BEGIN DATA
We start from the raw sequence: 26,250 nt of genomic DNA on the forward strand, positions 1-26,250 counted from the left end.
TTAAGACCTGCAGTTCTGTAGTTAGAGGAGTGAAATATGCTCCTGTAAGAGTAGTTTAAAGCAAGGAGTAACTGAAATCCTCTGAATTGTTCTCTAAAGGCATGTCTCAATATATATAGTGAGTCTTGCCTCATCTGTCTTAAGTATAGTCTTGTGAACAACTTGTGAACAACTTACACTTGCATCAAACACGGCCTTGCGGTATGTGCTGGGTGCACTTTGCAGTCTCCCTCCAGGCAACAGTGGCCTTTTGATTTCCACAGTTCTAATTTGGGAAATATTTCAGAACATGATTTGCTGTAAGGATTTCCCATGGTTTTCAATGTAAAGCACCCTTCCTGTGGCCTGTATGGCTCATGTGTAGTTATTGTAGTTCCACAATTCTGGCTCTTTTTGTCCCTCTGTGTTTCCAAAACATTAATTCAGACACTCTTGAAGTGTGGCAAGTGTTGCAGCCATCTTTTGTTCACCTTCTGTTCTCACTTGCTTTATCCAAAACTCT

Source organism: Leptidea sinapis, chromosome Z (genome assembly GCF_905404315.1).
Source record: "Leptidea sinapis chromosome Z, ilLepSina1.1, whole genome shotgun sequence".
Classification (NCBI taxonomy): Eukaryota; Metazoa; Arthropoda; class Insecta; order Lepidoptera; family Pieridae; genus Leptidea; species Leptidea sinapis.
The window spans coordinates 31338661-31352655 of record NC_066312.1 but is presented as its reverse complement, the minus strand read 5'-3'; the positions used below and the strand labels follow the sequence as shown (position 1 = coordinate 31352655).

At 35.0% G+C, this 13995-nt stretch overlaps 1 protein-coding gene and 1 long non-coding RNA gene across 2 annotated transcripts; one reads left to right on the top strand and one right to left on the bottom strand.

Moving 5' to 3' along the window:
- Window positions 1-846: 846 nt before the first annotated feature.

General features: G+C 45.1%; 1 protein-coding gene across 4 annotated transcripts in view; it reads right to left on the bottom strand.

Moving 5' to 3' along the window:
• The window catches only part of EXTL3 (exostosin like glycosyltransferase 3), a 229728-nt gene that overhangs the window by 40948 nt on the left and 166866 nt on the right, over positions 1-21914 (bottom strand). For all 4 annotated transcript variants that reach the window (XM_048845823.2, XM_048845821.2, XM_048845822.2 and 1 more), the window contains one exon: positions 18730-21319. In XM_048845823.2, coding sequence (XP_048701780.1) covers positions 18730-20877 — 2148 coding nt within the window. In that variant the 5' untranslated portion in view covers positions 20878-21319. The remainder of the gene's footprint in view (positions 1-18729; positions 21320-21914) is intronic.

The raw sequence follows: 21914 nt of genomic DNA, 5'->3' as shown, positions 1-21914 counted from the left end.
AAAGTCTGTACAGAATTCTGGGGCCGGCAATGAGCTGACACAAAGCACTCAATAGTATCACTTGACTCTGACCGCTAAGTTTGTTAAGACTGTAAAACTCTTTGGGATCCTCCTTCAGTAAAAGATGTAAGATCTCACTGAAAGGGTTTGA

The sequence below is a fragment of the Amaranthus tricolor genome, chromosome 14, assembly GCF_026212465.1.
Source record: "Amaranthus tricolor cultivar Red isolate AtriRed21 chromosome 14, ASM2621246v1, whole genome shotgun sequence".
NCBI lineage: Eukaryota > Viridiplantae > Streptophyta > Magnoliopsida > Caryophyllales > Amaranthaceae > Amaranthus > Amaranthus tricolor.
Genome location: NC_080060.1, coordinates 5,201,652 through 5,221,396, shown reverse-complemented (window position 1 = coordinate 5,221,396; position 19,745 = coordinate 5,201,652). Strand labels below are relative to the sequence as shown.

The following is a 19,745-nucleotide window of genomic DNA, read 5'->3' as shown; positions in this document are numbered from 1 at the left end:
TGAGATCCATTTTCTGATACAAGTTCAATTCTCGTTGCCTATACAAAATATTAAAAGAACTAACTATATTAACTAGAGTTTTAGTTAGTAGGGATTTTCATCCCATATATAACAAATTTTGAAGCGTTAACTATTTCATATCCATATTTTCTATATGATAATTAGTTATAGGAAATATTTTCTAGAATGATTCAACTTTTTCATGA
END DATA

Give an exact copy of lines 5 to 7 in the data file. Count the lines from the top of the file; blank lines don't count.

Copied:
Classification (NCBI taxonomy): Eukaryota; Metazoa; Arthropoda; class Insecta; order Lepidoptera; family Pieridae; genus Leptidea; species Leptidea sinapis.
The window spans coordinates 31338661-31352655 of record NC_066312.1 but is presented as its reverse complement, the minus strand read 5'-3'; the positions used below and the strand labels follow the sequence as shown (position 1 = coordinate 31352655).

At 35.0% G+C, this 13995-nt stretch overlaps 1 protein-coding gene and 1 long non-coding RNA gene across 2 annotated transcripts; one reads left to right on the top strand and one right to left on the bottom strand.